Court name
Supreme Court of Uganda
Judgment date
17 June 2003

Arvind Patel v Uganda (Criminal Application-2003/1) [2003] UGSC 25 (17 June 2003);

Cite this case
[2003] UGSC 25

THE REPUBLIC OF UGANDA

IN THE SUPREME COURT OF UGANDA

AT MENGO

(CORAM: ODER JSC)

CRIMINAL APPLICATION NO. 1 OF 2003

BETWEEN

ARVIND PATEL APPLICANT

AND

UGANDA RESPONDENT

RULING OF ODER JSC.

This is an application brought under rule 5 of the Supreme Court Rules for an order granting bail to the applicant pending the determination of his appeal to this Court in a criminal case.
The applicant's affidavit filed with the application shows that the applicant was convicted, after a trial, of the offence of conspiracy to murder c/s 201 of the Penal Code, and sentenced to 5 years imprisonment by the Chief Magistrate's Court of Buganda Road, Kampala, on 9.3.1999. He subsequently appealed to the High Court against the conviction and sentence. That appeal was dismissed on 16.3.2001. His appeal to the court of Appeal was also dismissed, on 31.10.2002. He further appealed to this court and the appeal is pending determination. He is 52 years old. Due to that age, he said in the affidavit that he is unable to withstand prisons condition. The offence with which he was charged did not involve personal violence. During his trial and the hearing of his appeals by the two courts below he was released on bail and never absconded.

Mr. Michael Akampurira, the applicant's learned counsel argued three grounds in support of the application. The first was that due to the busy schedule of work in the Supreme Court there was a possibility of substantial delay in hearing the appeal. He contended that although the appeal has already been set down for hearing on 2.7.2003, it might still take about three months from now before judgment in the appeal is delivered. The second is that the appeal is not frivolous. It has a reasonable possibility of success. It is based on a point of law, which is that the applicant's trial was conducted by three Magistrates. This was contrary to section 142 of the Magistrate Courts Act 1970. In the circumstance, this court will have to interpret the provisions of that section for purposes of guiding the lower courts. In case that ground of appeal is upheld, the purpose of the appeal would be defeated if the applicant is not granted bail.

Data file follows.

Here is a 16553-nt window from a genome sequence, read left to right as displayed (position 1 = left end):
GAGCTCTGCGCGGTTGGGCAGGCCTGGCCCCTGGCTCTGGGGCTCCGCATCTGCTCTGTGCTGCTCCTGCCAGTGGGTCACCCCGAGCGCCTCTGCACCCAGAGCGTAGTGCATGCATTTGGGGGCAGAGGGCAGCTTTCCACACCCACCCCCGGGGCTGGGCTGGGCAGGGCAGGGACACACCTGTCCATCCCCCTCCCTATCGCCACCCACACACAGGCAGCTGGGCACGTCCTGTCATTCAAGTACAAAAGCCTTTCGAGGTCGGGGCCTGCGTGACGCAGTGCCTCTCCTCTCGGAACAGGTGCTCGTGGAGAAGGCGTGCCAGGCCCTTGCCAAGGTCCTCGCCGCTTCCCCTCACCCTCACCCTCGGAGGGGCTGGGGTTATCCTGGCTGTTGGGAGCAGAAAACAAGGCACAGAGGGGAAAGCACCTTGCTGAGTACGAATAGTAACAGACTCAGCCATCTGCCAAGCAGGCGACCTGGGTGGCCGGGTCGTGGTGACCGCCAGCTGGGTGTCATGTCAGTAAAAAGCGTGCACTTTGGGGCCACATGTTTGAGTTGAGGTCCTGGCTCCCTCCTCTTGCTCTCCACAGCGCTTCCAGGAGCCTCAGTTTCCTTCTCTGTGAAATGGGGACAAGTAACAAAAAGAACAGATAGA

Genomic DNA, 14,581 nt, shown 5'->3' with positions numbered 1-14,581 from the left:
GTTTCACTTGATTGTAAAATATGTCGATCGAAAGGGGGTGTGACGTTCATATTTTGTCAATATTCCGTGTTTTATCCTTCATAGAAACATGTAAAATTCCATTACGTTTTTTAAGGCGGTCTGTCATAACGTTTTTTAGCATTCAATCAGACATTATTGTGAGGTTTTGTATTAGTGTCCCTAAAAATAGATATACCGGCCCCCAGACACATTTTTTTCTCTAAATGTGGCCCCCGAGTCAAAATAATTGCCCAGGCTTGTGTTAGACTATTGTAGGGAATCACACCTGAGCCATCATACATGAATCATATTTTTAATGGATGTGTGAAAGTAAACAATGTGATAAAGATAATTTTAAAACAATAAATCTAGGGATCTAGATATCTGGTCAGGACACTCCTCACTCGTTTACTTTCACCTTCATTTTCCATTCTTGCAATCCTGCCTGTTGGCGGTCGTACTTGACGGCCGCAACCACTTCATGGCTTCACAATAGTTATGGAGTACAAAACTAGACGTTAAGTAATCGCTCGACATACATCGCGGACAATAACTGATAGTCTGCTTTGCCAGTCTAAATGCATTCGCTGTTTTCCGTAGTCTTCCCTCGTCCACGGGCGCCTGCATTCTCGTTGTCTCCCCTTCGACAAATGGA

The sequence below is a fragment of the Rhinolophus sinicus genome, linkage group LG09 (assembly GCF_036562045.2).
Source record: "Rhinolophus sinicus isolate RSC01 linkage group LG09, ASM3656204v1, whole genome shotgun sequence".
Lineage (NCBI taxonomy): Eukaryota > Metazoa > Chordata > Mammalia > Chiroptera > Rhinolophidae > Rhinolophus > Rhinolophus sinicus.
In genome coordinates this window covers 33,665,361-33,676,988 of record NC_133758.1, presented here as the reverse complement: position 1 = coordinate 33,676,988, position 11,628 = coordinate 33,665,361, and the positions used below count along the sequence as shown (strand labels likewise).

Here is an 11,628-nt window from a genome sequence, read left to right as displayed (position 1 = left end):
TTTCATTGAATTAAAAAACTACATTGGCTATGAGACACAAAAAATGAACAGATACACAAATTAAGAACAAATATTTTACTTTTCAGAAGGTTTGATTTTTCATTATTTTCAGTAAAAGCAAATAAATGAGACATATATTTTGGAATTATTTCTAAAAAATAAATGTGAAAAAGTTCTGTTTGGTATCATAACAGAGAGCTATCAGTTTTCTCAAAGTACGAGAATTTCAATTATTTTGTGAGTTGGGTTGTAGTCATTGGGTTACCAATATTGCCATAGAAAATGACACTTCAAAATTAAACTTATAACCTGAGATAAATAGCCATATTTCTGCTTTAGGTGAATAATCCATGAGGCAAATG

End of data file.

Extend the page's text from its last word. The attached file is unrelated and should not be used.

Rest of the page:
Thirdly learned counsel submitted that rule 5(2) of the Rules of the Court empowers it to grant the application bail pending the determination of the appeal.

Learned Counsel pointed out that there is a lack of authorities of this Court indicating the criteria on which the Court exercises its jurisdiction under this rule. He would therefore rely on the case of Merali vs. Republic (1972) EA 47 in which the High Court of Kenya listed down the criteria which should be applied generally, to applications for bail pending appeal. Learned Counsel also referred the court to Chinambhai vs. Republic (1971) E.A. 343. He contended that the criteria laid down in the Merali case (supra) are all present in the instant application. The learned counsel then informed the court from the Bar that the applicant is a permanent resident of Uganda, though not a citizen. Citizenship is not a condition for bail. He also said that the applicant is a married man with a family, resides in his own house on plot 12 Kimera Road, Ntinda Kampala, and has no record of previous conviction. The learned counsel also introduced to the Court prospective sureties for the applicant if he were granted bail. They are Mr.Praful Patel and Mr. Henry Makmot, both well-known citizens of this country and businessmen. Mr. Makmot was a minister in a previous government in this country.